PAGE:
Supplinburger dynasty

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Country Holy Roman Empire
Kingdom of Germany
Kingdom of Italy
Kingdom of Burgundy
Duchy of Saxony
Titles Holy Roman Emperor
King of the Romans
King of Italy
King of Burgundy
Duke of Saxony
Founded 1013
Founder Liutger, Count in the Harzgau
Final ruler Lothair II, Holy Roman Emperor
Dissolution 1137

The Supplingburger dynasty was the dynasty of Lothair II, Holy Roman Emperor and King of the Romans from 1125 to 1137. The family is named after their ancestral seat Süpplingenburg northwest of Helmstedt in the Duchy of Saxony.


In 1013, one Saxon noble named Liutger was mentioned as a count in the Harzgau subdivision of Eastphalia. His grandson Count Gebhard, father of Emperor Lothair, possibly acquired the castle of Süpplingenburg about 1060 by his marriage with Hedwig, a daughter of the Bavarian count Frederick of Formbach and his wife Gertrud, herself a descendant of the Saxon margrave Dietrich of Haldensleben who secondly married the Billung duke Ordulf of Saxony upon Count Frederick's death.

Ruling in Germany

With both Saxon and Bavarian origins, the Süpplingenburg dynasty was a political opponent of the Salian dynasty and the Swabian House of Hohenstaufen. Lothair of Supplinburg's father Gebhard had died in the 1075 Battle of Langensalza during the Saxon Rebellion against troops loyal to the Salian emperor Henry IV, whereafter his mother Hedwig secondly married Duke Theodoric II of Lorraine.

Burial place of Lothair II: Kaiserdom in Königslutter, founded by the emperor in 1135

After years of purchasing lands or gaining them via inheritance or marriage alliances throughout Saxony, Lothair gained the domains of the Billung, Nordheim and Brunswick families and became one of the dominant landowners in the northern duchy. He was made Duke of Saxony in 1106 by Emperor Henry V in exchange for his help against Henry's father, Henry IV.[1] Emboldened by the promotion, and incensed over the imposition of a new tax on ducal lords, Lothair subsequently revolted against Henry's rule and denied Henry's ability to rule Saxony during the Investiture Controversy. In 1112, Lothair of Supplinburg rose in arms against Henry V, but was easily quelled. In 1113, however, a quarrel over the succession to the counties of Weimar and Orlamünde gave occasion for a fresh outbreak on the part of Lothair, whose troops were defeated at the Battle of Warnstadt,[2] though the duke was later pardoned. In 1115 his forces defeated those of the Emperor in the Battle of Welfesholz.[3]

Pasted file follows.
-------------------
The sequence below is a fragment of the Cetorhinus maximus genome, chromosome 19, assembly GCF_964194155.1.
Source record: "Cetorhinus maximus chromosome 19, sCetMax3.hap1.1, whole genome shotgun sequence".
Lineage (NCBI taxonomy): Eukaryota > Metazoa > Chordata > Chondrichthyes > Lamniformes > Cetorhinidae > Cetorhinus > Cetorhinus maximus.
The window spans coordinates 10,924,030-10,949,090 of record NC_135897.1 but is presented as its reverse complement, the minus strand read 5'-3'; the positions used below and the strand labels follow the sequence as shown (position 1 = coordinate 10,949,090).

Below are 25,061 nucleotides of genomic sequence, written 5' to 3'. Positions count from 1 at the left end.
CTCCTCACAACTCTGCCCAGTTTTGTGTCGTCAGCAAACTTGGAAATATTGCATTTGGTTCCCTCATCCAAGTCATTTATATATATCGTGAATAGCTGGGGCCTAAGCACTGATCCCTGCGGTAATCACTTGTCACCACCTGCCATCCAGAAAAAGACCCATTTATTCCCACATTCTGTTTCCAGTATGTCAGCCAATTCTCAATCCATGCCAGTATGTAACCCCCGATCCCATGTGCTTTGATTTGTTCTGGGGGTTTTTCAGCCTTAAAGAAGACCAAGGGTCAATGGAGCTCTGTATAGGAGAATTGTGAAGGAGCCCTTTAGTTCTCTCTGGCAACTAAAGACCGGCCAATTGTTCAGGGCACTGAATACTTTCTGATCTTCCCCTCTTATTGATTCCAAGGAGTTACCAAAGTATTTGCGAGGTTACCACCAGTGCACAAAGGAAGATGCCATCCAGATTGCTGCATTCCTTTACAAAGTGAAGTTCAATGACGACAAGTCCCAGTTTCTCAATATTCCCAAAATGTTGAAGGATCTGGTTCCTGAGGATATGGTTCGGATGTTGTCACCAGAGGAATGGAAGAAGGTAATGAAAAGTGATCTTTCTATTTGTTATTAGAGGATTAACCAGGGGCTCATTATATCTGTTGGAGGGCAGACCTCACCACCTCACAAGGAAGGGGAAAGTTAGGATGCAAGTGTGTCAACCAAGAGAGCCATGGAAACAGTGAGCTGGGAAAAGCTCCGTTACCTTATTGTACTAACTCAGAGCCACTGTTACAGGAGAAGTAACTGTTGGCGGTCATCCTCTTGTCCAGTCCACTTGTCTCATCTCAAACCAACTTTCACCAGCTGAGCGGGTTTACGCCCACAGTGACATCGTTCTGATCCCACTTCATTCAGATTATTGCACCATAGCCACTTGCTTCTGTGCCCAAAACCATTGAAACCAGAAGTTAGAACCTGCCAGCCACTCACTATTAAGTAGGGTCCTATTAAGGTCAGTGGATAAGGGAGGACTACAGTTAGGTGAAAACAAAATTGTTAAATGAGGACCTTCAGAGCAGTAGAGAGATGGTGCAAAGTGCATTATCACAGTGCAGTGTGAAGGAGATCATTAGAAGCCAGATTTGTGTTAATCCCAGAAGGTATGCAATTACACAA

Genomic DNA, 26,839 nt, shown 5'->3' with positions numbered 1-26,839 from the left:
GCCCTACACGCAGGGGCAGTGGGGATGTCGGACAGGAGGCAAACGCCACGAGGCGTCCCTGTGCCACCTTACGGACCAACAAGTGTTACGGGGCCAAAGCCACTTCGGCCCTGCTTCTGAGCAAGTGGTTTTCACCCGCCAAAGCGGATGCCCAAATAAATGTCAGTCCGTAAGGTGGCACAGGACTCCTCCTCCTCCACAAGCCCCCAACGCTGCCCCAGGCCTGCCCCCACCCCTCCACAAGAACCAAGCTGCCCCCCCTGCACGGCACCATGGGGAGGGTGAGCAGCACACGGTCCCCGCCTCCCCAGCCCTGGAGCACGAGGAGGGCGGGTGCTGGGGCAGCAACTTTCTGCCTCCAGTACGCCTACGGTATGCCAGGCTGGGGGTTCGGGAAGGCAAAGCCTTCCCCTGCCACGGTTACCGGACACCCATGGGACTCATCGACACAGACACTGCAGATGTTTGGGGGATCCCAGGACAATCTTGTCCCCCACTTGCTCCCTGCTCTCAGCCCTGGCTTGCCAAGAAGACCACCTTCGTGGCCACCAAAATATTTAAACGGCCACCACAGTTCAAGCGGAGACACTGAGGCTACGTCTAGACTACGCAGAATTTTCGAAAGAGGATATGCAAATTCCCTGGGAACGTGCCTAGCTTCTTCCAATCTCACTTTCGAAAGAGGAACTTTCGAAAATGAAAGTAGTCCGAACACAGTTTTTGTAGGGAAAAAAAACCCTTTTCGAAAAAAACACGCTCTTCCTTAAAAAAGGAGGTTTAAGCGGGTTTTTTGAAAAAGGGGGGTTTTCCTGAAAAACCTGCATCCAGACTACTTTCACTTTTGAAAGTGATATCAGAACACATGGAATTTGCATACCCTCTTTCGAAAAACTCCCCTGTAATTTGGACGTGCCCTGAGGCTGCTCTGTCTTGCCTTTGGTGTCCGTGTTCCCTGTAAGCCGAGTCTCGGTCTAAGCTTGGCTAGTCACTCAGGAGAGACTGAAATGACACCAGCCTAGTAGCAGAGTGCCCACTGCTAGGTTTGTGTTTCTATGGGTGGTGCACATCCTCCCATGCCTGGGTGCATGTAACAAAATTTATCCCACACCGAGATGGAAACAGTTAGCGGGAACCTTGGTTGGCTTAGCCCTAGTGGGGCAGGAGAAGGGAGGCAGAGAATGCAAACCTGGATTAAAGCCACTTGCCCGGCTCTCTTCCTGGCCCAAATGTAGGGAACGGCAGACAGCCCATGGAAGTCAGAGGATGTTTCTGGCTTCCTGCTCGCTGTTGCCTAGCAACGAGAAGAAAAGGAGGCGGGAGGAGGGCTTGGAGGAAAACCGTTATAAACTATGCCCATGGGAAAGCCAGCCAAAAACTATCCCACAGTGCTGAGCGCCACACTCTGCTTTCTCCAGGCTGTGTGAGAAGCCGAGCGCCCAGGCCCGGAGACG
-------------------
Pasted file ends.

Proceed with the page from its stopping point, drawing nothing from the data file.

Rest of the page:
When Emperor Henry V, who was the last male member of the Salian dynasty, had died without heirs in 1125, a controversy arose about the succession. Duke Frederick II and Conrad, the two current male Hohenstaufen, by their mother Agnes were grandsons of late Emperor Henry IV and nephews of Henry V. Frederick attempted to succeed to the throne of the Holy Roman Emperor (formally known as the King of the Romans) through a customary election, but lost to the Saxon duke Lothair of Supplinburg. A civil war between Frederick's dynasty and Lothair's ended with Frederick's submission in 1134.

The Süpplingenburg dynasty was only short-living. By his wife, Richenza of Northeim, Emperor Lothair had only one surviving child, a daughter Gertrude, born April 18, 1115. In order to secure Welf support for his election, Lothair married Gertrude to Henry the Proud, the duke of Bavaria, on May 29, 1127.[4] Their son was Henry the Lion.

After Lothair's death in 1137, the Hohenstaufen Conrad was elected King as Conrad III. When Henry the Proud, son-in-law and heir of Lothair and the most powerful prince in Germany, who had been passed over in the election, refused to acknowledge the new king, Conrad III deprived him of all his territories.

German royal dynasties
Süpplingenburg dynasty
Lothair III 1125 – 1137
Family tree of the German monarchs
Preceded by
Salian dynasty
Followed by
House of Hohenstaufen


  1. Liutger (d. after 1031), Count in the Harzgau
    1. Luther (d. after 1062), Count in the Nordthüringgau and Derlingau
    2. Bernhard (d. before 1069), Count in the Harzgau (1052), Count of Süpplingenburg, married Ida, daughter of Count Gebhard I of Querfurt
      1. Gebhard of Supplinburg (killed in the Battle of Langensalza (1075)), Count in the Harzgau, married Hedwig (d. about 1090), daughter of Count Frederick of Formbach and Gertrud of Haldensleben
        1. Lothair of Supplinburg (before 1075 – 1137), Duke of Saxony from 1106, elected King of the Romans in 1125, crowned Holy Roman Emperor in 1133, married Richenza of Northeim (c. 1089 – 1141), daughter of Margrave Henry of Frisia and Gertrude of Brunswick
          1. Gertrude of Süpplingenburg (1115–1143), married to the Welf duke Henry X of Bavaria in 1127, secondly married to the Babenberg margrave Henry II of Austria in 1142
        2. Ida of Supplinburg (1073/80–1138), married Sieghart IX of Burghausen (d. 1104), count in the Pongau und Chiemgau, Vogt of Michaelbeuern Abbey
      2. Dietmar of Supplinburg (d. 1093), Bishop of Halberstadt 1089.


  1. Canduci, pg. 261
  2. Comyn, pg. 181
  3. Comyn, pg. 181
  4. Comyn, pg. 190